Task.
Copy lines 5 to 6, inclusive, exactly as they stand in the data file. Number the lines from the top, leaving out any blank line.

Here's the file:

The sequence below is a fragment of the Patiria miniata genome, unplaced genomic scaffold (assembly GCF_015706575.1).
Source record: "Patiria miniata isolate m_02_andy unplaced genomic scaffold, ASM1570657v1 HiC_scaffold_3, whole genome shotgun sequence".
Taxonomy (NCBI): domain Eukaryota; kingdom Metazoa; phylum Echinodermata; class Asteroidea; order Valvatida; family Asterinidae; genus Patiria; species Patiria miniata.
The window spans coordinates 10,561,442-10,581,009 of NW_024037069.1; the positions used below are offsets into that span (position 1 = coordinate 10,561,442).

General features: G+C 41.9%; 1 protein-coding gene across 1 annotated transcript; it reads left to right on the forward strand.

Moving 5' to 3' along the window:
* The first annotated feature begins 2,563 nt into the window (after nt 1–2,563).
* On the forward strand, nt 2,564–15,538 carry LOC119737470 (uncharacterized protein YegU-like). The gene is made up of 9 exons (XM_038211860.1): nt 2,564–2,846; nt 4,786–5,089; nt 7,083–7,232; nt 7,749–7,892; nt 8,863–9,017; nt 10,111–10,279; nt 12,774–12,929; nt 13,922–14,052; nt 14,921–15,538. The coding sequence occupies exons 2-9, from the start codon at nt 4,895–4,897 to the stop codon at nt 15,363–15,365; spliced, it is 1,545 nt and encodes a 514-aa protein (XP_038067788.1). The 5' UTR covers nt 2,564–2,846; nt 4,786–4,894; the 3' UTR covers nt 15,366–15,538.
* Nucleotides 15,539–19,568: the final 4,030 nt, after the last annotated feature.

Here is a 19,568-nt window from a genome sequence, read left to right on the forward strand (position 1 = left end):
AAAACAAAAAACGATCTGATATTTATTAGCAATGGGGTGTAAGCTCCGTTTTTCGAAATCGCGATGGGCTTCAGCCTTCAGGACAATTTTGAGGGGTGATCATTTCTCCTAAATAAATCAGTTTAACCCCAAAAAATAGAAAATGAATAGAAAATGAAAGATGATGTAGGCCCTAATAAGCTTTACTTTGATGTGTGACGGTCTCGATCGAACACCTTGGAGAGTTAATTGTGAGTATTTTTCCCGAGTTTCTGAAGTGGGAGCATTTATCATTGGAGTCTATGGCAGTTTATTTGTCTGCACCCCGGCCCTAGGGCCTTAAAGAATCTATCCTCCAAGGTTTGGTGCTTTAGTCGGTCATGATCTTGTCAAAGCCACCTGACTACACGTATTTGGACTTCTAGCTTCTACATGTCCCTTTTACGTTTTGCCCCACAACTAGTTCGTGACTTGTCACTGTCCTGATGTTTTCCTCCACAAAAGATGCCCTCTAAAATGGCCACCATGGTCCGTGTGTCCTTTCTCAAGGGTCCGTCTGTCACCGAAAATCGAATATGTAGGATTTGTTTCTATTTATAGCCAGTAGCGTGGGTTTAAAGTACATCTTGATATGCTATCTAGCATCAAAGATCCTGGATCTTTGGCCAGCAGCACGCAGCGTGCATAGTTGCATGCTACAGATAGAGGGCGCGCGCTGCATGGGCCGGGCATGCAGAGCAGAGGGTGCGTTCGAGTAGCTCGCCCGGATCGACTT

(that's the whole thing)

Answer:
General features: G+C 41.9%; 1 protein-coding gene across 1 annotated transcript; it reads left to right on the forward strand.

Moving 5' to 3' along the window: